Britain’s Defence Secretary has articulated “grave, very deep concerns” about the role of Chinese tech giant Huawei in the forthcoming roll-out of the fifth-generation (5G) mobile data network, because of the leverage and access Huawei’s equipment and software could potentially give to the Chinese government.
While British foreign spy chief Alex Younger has already raised concerns about Huawei, Secretary of State for Defence Gavin Williamson’s comments mark the first time a senior British political figure has joined the growing debate among Western nations on the security threat posed by Chinese technology.
— Breitbart News (@BreitbartNews) December 20, 2018
Williamson said: “I have grave, very deep concerns about Huawei providing the 5G network in Britain. It’s something we’d have to look at very closely,” reports The Times.
Making reference to decisions already made on excluding Chinese technology from future data networks on which Critical National Infrastructure and broader infrastructure and personal data users are likely to rely on the future, the minister explained: “We’ve got to look at what partners such as Australia and the U.S. are doing in order to ensure that they have the maximum security of that 5G network and we’ve got to recognise the fact, as has been recently exposed, that the Chinese state does sometimes act in a malign way.”
Fragile Society: UK Mobile Data Outage Causes ‘Panic’ https://t.co/W6xp7t1oz3
— Breitbart London (@BreitbartLondon) December 6, 2018
Concerns are rising in the so-called “Five Eyes” alliance — the intelligence-sharing enterprise between the United Kingdom, the United States, Canada, Australia, and New Zealand, dating back to the Second World War — about so-called backdoors designed in Chinese technology which could allow data to be intercepted, controlled, or even turned off in the future.
Routing huge amounts of data through foreign-made technology is believed to hand unprecedented espionage and sabotage opportunities to foreign powers.
One such example of these concerns is in New Zealand, where the national intelligence service banned a domestic telecoms company from using Huawei equipment earlier this year. No public reasoning was given for the order, and Huawei has been involved in previous cell network rollouts in the country.
A 2012 U.S. Congressional report also identified Huawei as a security risk and warned mobile operators not to use their equipment.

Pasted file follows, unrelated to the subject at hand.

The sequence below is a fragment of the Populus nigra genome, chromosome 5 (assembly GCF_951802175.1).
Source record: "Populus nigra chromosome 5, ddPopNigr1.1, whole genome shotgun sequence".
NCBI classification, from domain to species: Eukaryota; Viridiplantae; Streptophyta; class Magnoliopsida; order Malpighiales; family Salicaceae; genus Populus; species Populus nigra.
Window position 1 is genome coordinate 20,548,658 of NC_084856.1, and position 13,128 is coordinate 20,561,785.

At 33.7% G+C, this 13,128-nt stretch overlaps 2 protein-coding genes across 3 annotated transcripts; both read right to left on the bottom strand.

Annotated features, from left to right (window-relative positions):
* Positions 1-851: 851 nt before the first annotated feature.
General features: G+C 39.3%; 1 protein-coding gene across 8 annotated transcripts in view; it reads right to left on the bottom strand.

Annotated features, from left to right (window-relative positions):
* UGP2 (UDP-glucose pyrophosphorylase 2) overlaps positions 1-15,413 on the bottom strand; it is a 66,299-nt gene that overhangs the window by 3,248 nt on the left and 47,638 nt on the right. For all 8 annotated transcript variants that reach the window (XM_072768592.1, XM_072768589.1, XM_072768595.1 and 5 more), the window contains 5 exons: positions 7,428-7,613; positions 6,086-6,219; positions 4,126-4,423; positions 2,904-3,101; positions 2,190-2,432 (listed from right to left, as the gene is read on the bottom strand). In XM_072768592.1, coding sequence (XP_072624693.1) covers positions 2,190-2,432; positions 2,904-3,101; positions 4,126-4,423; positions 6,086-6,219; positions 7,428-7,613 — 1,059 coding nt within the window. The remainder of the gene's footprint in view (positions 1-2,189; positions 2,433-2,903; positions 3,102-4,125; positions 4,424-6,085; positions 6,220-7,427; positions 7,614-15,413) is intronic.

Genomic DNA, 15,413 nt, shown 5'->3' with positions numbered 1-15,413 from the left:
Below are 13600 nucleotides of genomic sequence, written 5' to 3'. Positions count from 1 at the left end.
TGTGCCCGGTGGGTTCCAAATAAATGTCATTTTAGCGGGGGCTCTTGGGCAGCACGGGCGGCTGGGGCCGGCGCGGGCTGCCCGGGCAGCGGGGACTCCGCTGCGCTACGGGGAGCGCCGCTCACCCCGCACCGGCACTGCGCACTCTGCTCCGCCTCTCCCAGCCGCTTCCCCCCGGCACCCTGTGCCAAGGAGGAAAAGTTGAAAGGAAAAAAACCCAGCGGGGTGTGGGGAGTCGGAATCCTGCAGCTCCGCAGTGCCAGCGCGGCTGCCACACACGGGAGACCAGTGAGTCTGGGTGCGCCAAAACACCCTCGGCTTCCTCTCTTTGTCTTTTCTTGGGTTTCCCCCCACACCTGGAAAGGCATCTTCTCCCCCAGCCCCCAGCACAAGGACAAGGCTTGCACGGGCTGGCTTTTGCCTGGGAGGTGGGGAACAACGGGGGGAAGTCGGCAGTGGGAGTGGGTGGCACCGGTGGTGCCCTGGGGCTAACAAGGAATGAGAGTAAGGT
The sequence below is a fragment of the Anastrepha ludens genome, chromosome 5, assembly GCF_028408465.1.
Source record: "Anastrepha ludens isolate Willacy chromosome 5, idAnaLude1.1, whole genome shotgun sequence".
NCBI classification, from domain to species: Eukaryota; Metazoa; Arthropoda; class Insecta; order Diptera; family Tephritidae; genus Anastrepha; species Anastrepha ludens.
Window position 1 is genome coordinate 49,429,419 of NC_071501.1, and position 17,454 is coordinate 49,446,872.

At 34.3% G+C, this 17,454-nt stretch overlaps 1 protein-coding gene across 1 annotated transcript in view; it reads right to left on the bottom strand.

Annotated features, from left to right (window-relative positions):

And this month, former Canadian Prime Minister Stephen Harper called for all Western nations to eschew the company, remarking: “When I was in government, we were increasingly concerned about the penetration of Huawei and ZTE into Western democratic telecommunications networks… These are organizations, ultimately tightly tied to [the] Chinese security apparatus, and we think there are some really serious issues there.”
— Breitbart London (@BreitbartLondon) March 31, 2015
One of Britain’s major telecoms providers, BT (formerly British Telecom), announced in December that they had been working to remove all Huawei parts and components from their network since 2016, and would not be using any Huawei technology for their future 5G network either.
Huawei, for their part, denies their systems are compromised, and reject the accusation that the Chinese government has remote access to their equipment.
The fragility of telecoms networks and their massive importance to the data-intensive smart city was dramatically underlined in early December when O2, the United Kingdom’s second largest mobile network, lost all data for two days. Particularly impacted was morning commuters, accustomed to receiving live travel data updates to their mobile phones, and also having the ability to summon cab rides via mobile apps.
Among the transport systems impacted were London’s buses, which use mobile data to share location and timetable info, taxis which use mobile apps to hail cars and direct drivers, and even the city’s bicycle hire service, which uses mobile data to activate bike payment and docking stations.